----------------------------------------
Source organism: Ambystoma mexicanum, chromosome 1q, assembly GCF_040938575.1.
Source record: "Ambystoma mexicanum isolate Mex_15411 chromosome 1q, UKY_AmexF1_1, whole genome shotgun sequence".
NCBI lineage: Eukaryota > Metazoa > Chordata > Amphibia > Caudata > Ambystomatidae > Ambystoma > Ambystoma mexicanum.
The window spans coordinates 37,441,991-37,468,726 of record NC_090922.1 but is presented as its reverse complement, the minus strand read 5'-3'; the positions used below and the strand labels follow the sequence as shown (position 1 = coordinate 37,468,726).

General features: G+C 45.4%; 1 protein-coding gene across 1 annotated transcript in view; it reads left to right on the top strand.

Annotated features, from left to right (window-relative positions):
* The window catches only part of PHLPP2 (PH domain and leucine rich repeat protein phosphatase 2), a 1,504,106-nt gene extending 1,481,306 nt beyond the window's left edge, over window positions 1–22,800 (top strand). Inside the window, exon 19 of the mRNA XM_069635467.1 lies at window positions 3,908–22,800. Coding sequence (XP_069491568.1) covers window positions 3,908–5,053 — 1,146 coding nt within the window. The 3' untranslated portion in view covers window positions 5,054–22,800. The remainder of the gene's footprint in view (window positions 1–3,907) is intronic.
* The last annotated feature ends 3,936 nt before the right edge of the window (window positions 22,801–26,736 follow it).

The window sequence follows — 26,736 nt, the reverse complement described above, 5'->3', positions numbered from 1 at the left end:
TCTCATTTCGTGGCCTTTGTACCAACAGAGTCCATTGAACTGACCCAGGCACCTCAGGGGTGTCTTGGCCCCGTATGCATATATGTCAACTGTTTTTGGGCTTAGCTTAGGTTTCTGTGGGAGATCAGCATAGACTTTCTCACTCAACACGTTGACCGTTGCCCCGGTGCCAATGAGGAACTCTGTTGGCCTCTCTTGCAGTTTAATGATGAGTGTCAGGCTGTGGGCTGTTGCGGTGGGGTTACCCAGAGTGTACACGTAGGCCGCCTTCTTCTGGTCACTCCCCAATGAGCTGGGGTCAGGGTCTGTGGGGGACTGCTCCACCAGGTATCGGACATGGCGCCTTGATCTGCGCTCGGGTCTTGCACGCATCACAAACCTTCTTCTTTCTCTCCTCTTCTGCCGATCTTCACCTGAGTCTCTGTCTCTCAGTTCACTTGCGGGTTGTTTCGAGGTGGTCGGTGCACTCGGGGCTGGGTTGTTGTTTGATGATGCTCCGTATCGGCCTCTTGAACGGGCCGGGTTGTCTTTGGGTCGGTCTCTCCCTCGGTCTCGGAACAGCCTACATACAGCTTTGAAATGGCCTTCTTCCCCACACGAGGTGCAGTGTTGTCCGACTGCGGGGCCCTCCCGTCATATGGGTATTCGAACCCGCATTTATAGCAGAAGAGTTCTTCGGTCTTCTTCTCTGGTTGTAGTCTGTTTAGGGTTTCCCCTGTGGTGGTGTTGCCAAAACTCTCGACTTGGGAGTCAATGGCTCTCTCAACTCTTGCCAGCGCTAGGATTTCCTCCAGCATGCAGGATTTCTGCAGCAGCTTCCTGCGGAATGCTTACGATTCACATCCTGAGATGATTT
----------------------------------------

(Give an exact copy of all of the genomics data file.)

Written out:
Source organism: Ambystoma mexicanum, chromosome 1q, assembly GCF_040938575.1.
Source record: "Ambystoma mexicanum isolate Mex_15411 chromosome 1q, UKY_AmexF1_1, whole genome shotgun sequence".
NCBI lineage: Eukaryota > Metazoa > Chordata > Amphibia > Caudata > Ambystomatidae > Ambystoma > Ambystoma mexicanum.
The window spans coordinates 37,441,991-37,468,726 of record NC_090922.1 but is presented as its reverse complement, the minus strand read 5'-3'; the positions used below and the strand labels follow the sequence as shown (position 1 = coordinate 37,468,726).

General features: G+C 45.4%; 1 protein-coding gene across 1 annotated transcript in view; it reads left to right on the top strand.

Annotated features, from left to right (window-relative positions):
* The window catches only part of PHLPP2 (PH domain and leucine rich repeat protein phosphatase 2), a 1,504,106-nt gene extending 1,481,306 nt beyond the window's left edge, over window positions 1–22,800 (top strand). Inside the window, exon 19 of the mRNA XM_069635467.1 lies at window positions 3,908–22,800. Coding sequence (XP_069491568.1) covers window positions 3,908–5,053 — 1,146 coding nt within the window. The 3' untranslated portion in view covers window positions 5,054–22,800. The remainder of the gene's footprint in view (window positions 1–3,907) is intronic.
* The last annotated feature ends 3,936 nt before the right edge of the window (window positions 22,801–26,736 follow it).

The window sequence follows — 26,736 nt, the reverse complement described above, 5'->3', positions numbered from 1 at the left end:
TCTCATTTCGTGGCCTTTGTACCAACAGAGTCCATTGAACTGACCCAGGCACCTCAGGGGTGTCTTGGCCCCGTATGCATATATGTCAACTGTTTTTGGGCTTAGCTTAGGTTTCTGTGGGAGATCAGCATAGACTTTCTCACTCAACACGTTGACCGTTGCCCCGGTGCCAATGAGGAACTCTGTTGGCCTCTCTTGCAGTTTAATGATGAGTGTCAGGCTGTGGGCTGTTGCGGTGGGGTTACCCAGAGTGTACACGTAGGCCGCCTTCTTCTGGTCACTCCCCAATGAGCTGGGGTCAGGGTCTGTGGGGGACTGCTCCACCAGGTATCGGACATGGCGCCTTGATCTGCGCTCGGGTCTTGCACGCATCACAAACCTTCTTCTTTCTCTCCTCTTCTGCCGATCTTCACCTGAGTCTCTGTCTCTCAGTTCACTTGCGGGTTGTTTCGAGGTGGTCGGTGCACTCGGGGCTGGGTTGTTGTTTGATGATGCTCCGTATCGGCCTCTTGAACGGGCCGGGTTGTCTTTGGGTCGGTCTCTCCCTCGGTCTCGGAACAGCCTACATACAGCTTTGAAATGGCCTTCTTCCCCACACGAGGTGCAGTGTTGTCCGACTGCGGGGCCCTCCCGTCATATGGGTATTCGAACCCGCATTTATAGCAGAAGAGTTCTTCGGTCTTCTTCTCTGGTTGTAGTCTGTTTAGGGTTTCCCCTGTGGTGGTGTTGCCAAAACTCTCGACTTGGGAGTCAATGGCTCTCTCAACTCTTGCCAGCGCTAGGATTTCCTCCAGCATGCAGGATTTCTGCAGCAGCTTCCTGCGGAATGCTTACGATTCACATCCTGAGATGATTT